Sedentary, overweight or obese women can improve their quality of life by exercising as little as 10 to 30 minutes a day, researchers reported at the American Heart Association's Conference on Nutrition, Physical Activity and Metabolism.
The Dose Response to Exercise in postmenopausal Women (DREW) study, first reported in 2007, was the largest randomized, controlled trial examining the role of exercise in postmenopausal women. These secondary results focus on quality of life among 430 women divided into four groups: three groups exercising at various levels and one control group that did not exercise.
"While the women who participated in the highest exercise group saw the greatest improvements in most quality of life scales, the women in the lowest exercise group also saw improvements," said Angela Thompson, M.S.P.H., co-author of the study and research associate at Pennington Biomedical Research Center in Baton Rouge, La. "The public health message is tremendous, because it provides further support for the notion that even if someone cannot exercise an hour or more daily, getting out and exercising 10 to 30 minutes per day is beneficial, too."
All participants in the exercise groups reported a statistically significant improvement in social functioning compared to those in the control group of women who didn't exercise. However, women who participated in more exercise, from 135 to 150 minutes a week, also showed significant improvements in general health, vitality and mental health.
The women who exercised more also improved in physical functioning, role limitations in work or other activities due to physical problems and role limitations due to emotional problems, the researchers said. None of the women reported a statistically significant improvement in pain.
After exercising six months, the women improved almost 7 percent in physical function and general health, 16.6 percent in vitality, 11.5 percent in performing work or other activities, 11.6 percent in emotional health and more than 5 percent in social functioning.
"This has not been shown in a large controlled study before," said Timothy S. Church, M.D., principal investigator and research director at Pennington Biomedical Research Center. "This is the first large controlled study of postmenopausal women to look at the effect of exercise training on the quality of life. It shows that exercise gives you energy and makes you feel better."
This study included 430 sedentary women, average age 57, who were overweight or obese. Researchers randomly assigned women to one of three exercise groups, including those expending about four kilocalories per kilogram (kcal/kg) of energy each week amounting to 70 minutes a week; 8 kcal/kg/week amounting to 135 minutes per week; or 12 kcal/kg/week amounting to 190 minutes a week. Most of the exercise was divided into three or four sessions a week. When not in organized exercise, these women were fitted with pedometers. A fourth group had no planned exercise and served as controls.
Researchers measured quality of life before and after the six-month exercise intervention with the Medical Outcomes Study Short-Form 36 Health Status Survey. The scores were adjusted for ethnicity, age, employment status, smoking, antidepressant use and marital status.
To determine physical health, women were asked about physical functioning such as what types of physical activities they participated in from carrying groceries to climbing stairs to walking a mile; limitations in physical activity; pain; and their own assessment of their health.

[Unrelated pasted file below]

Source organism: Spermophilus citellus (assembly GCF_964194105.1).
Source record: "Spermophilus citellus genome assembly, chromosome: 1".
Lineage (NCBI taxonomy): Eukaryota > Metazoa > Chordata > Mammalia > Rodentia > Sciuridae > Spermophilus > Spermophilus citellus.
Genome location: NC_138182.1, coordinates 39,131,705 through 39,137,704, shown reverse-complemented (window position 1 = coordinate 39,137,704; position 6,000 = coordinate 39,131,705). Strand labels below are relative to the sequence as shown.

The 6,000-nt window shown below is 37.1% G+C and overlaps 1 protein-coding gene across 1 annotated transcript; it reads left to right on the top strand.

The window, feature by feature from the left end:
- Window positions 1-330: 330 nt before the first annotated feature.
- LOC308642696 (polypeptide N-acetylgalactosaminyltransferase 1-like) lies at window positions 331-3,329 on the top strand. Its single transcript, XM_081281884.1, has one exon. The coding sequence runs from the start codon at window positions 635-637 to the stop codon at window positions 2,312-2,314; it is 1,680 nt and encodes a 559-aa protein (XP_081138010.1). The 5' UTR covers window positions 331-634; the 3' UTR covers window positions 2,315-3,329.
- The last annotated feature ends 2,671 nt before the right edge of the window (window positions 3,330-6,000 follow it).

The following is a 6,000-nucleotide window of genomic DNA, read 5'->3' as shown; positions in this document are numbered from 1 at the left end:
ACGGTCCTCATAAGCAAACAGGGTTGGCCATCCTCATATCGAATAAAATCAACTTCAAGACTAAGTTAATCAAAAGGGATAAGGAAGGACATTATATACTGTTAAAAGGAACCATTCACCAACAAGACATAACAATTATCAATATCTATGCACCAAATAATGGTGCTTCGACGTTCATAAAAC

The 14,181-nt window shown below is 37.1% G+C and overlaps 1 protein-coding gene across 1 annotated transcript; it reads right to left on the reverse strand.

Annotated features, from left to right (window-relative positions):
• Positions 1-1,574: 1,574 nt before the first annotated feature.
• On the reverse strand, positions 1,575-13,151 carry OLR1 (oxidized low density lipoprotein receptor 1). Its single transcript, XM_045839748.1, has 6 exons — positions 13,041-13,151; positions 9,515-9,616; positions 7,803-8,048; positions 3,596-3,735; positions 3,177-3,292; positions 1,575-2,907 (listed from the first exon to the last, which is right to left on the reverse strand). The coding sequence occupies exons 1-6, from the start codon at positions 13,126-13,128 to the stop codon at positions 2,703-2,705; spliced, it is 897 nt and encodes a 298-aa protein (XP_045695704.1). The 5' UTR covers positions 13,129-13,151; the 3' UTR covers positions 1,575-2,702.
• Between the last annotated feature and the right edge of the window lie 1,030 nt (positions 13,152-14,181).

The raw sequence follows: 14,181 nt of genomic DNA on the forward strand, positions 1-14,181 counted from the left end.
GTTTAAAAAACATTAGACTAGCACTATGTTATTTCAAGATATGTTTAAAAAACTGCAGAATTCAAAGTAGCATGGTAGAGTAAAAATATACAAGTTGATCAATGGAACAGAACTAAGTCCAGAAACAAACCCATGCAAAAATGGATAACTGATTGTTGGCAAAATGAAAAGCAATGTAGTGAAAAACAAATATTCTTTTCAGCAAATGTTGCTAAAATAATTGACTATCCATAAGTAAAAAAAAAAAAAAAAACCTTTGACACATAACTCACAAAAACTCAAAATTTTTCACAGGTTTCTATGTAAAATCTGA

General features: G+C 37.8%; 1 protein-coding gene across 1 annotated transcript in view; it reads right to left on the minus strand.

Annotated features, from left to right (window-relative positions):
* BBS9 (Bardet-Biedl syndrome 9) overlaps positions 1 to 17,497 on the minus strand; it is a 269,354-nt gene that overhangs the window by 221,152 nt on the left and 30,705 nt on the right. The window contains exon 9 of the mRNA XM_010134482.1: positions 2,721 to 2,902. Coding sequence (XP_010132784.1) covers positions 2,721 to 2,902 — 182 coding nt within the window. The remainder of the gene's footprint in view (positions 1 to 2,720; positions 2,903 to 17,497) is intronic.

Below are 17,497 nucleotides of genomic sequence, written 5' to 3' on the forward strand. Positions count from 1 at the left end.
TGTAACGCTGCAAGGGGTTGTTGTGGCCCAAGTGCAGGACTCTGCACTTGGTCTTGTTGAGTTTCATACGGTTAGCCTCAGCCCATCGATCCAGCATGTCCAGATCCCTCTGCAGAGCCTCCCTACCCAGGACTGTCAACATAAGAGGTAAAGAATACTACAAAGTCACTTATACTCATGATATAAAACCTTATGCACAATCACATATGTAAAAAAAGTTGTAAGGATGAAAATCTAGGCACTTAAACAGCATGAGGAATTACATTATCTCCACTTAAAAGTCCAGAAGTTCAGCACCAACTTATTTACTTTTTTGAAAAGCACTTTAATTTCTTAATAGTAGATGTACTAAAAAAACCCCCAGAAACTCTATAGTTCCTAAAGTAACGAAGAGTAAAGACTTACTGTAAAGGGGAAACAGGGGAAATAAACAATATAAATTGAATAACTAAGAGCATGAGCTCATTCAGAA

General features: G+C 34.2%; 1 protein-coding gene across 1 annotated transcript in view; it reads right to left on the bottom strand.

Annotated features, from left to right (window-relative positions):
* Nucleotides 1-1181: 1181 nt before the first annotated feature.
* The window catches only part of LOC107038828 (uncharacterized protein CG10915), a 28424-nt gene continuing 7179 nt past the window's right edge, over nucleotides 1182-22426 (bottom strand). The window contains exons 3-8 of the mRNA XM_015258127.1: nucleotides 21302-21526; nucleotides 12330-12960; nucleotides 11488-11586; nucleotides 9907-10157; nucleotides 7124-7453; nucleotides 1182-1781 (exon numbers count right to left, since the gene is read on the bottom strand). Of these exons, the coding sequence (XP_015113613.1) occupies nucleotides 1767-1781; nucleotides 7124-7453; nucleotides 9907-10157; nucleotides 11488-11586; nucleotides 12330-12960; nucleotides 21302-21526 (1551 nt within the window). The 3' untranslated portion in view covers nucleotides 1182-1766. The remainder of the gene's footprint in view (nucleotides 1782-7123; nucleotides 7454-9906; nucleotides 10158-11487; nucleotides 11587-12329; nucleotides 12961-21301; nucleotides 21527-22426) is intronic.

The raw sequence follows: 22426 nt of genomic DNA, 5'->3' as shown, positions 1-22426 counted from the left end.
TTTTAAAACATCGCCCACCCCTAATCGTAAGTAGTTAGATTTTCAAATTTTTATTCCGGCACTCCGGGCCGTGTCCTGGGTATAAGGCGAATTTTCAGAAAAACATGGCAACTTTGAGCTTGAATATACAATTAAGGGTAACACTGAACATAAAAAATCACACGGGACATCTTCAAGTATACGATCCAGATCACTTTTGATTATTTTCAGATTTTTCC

Researchers determined mental health by having the women do a self-assessment of vitality, social-time, ability to accomplish what they set out to do, and whether they were nervous, down in the dumps, peaceful or happy.
Though the women in the study were overweight or obese, sedentary and postmenopausal, they were fairly healthy and reported a fairly high quality of life at baseline.
"At baseline the average vitality and role emotional scores for these women were lower than for the U.S. population," Thompson said. "At follow-up, the average vitality and role emotional scores were higher than the average U.S. population."
The data showed a positive association between six months of exercise and changes in quality of life. "This association was strongest among the group who received the highest dose of exercise, which was 150 percent of the National Institute of Health's Consensus Development recommended physical activity dose," Thompson said. "Some of the women did lose weight over the course of the study but the self-reported improvement in quality of life was not dependent on weight loss."
Many of the women grew up when females didn't participate in sports and most had never been physically active before. The research program included a team to teach the women how to exercise.
"Walking a little bit every day will help tremendously," Thompson said. "Walk with your mother, a neighbor or friend. A little physical activity will improve your quality of life."
Researchers also advised older women to join gyms that have specific sections for women or that are targeted at women.
"Physical activity not only provides a better quality of life but better balance, stronger bones and confidence in walking," Church said. "Start exercising for small amounts of time and then gradually work up to 150 minutes a week. A little is better than nothing."
Church and Thompson's co-author is Steven N. Blair, P.E.D.
The National Institutes of Health funded the study.
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